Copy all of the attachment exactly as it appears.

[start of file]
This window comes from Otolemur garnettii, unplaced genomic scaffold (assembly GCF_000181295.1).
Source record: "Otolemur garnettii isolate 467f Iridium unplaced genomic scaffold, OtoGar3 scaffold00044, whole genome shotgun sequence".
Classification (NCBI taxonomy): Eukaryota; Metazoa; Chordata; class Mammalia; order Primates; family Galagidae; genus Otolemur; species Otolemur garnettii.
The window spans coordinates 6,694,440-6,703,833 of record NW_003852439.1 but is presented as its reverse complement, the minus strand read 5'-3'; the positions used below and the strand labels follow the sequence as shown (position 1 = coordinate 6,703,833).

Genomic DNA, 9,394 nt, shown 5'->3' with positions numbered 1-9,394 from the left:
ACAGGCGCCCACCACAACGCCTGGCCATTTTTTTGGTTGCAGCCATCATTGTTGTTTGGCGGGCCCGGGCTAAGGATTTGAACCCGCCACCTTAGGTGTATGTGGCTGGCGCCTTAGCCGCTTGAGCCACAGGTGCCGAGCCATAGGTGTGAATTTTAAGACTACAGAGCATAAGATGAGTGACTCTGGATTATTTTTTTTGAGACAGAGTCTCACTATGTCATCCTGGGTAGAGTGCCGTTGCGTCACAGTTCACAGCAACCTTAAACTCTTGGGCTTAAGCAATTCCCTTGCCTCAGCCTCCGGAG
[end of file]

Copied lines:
This window comes from Otolemur garnettii, unplaced genomic scaffold (assembly GCF_000181295.1).
Source record: "Otolemur garnettii isolate 467f Iridium unplaced genomic scaffold, OtoGar3 scaffold00044, whole genome shotgun sequence".
Classification (NCBI taxonomy): Eukaryota; Metazoa; Chordata; class Mammalia; order Primates; family Galagidae; genus Otolemur; species Otolemur garnettii.
The window spans coordinates 6,694,440-6,703,833 of record NW_003852439.1 but is presented as its reverse complement, the minus strand read 5'-3'; the positions used below and the strand labels follow the sequence as shown (position 1 = coordinate 6,703,833).

Genomic DNA, 9,394 nt, shown 5'->3' with positions numbered 1-9,394 from the left:
ACAGGCGCCCACCACAACGCCTGGCCATTTTTTTGGTTGCAGCCATCATTGTTGTTTGGCGGGCCCGGGCTAAGGATTTGAACCCGCCACCTTAGGTGTATGTGGCTGGCGCCTTAGCCGCTTGAGCCACAGGTGCCGAGCCATAGGTGTGAATTTTAAGACTACAGAGCATAAGATGAGTGACTCTGGATTATTTTTTTTGAGACAGAGTCTCACTATGTCATCCTGGGTAGAGTGCCGTTGCGTCACAGTTCACAGCAACCTTAAACTCTTGGGCTTAAGCAATTCCCTTGCCTCAGCCTCCGGAG